Hoppe then goes on to mention some social science ones:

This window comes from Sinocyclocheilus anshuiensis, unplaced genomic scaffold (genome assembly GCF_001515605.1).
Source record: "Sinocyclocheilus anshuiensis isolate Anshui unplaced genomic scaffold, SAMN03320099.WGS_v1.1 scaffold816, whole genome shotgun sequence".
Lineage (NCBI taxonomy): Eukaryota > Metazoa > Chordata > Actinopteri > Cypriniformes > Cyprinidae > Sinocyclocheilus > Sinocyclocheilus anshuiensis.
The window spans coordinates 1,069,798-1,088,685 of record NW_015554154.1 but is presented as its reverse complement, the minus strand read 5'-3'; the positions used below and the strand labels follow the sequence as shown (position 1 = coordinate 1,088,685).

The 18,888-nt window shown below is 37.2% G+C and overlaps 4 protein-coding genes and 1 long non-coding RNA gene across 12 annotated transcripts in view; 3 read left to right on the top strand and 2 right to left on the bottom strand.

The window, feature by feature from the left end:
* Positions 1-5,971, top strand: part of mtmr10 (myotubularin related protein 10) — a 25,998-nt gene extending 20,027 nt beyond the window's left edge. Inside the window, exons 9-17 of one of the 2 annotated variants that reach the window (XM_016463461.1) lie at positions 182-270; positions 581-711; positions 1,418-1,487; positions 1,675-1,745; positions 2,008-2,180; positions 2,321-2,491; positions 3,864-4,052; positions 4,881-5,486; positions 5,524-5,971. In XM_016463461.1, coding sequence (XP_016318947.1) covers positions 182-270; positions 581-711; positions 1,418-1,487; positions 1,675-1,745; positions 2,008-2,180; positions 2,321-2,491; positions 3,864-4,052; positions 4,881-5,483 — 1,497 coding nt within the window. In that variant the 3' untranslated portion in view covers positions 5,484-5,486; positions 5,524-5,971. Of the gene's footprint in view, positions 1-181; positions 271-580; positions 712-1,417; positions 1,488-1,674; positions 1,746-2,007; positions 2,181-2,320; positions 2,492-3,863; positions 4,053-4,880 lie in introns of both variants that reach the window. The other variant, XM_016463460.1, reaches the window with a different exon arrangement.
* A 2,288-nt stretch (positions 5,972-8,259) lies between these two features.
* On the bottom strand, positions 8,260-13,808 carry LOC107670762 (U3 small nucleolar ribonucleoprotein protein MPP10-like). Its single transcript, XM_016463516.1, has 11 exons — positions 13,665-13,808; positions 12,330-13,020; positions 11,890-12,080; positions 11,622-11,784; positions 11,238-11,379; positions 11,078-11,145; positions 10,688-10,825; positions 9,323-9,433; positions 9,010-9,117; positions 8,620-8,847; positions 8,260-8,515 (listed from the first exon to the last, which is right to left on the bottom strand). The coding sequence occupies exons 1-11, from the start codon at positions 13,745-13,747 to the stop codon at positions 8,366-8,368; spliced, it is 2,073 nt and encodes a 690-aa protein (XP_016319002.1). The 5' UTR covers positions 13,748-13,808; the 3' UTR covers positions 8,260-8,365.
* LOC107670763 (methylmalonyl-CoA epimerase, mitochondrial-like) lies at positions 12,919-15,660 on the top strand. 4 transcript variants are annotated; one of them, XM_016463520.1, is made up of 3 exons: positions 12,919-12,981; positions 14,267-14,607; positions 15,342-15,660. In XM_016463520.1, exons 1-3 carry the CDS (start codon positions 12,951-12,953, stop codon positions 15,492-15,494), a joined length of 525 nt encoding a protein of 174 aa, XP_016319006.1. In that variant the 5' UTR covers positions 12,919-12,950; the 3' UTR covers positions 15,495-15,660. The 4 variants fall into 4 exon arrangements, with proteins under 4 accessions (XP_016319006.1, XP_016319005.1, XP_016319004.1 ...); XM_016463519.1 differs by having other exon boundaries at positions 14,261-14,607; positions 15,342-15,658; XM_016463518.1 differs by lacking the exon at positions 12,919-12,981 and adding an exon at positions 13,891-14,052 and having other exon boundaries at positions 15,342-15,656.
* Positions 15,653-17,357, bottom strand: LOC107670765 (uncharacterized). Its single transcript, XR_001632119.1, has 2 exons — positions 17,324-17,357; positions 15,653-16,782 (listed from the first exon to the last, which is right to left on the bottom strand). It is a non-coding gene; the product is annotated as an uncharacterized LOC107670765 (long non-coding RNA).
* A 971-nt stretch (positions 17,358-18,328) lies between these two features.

More importantly, examples of a priori theory also abound in the social sciences, in particular in the fields of political economy and philosophy: Human action is an actor’s purposeful pursuit of valued ends with scarce means. No one can purposefully not act. Every action is aimed at improving the actor’s subjective well-being above what it otherwise would have been. A larger quantity of a good is valued more highly than a smaller quantity of the same good. Satisfaction earlier is preferred over satisfaction later. Production must precede consumption. What is consumed now cannot be consumed again in the future. If the price of a good is lowered, either the same quantity or more will be bought than otherwise. Prices fixed below market clearing prices will lead to lasting shortages. Without private property in factors of production there can be no factor prices, and without factor prices cost-accounting is impossible. Taxes are an imposition on producers and/ or wealth owners and reduce production and/ or wealth below what it otherwise would have been. Interpersonal conflict is possible only if and insofar as things are scarce. No thing or part of a thing can be owned exclusively by more than one person at a time. Democracy (majority rule) is incompatible with private property (individual ownership and rule). No form of taxation can be uniform (equal), but every taxation involves the creation of two distinct and unequal classes of taxpayers versus tax-receiver consumers. Property and property titles are distinct entities, and an increase of the latter without a corresponding increase of the former does not raise social wealth but leads to a redistribution of existing wealth.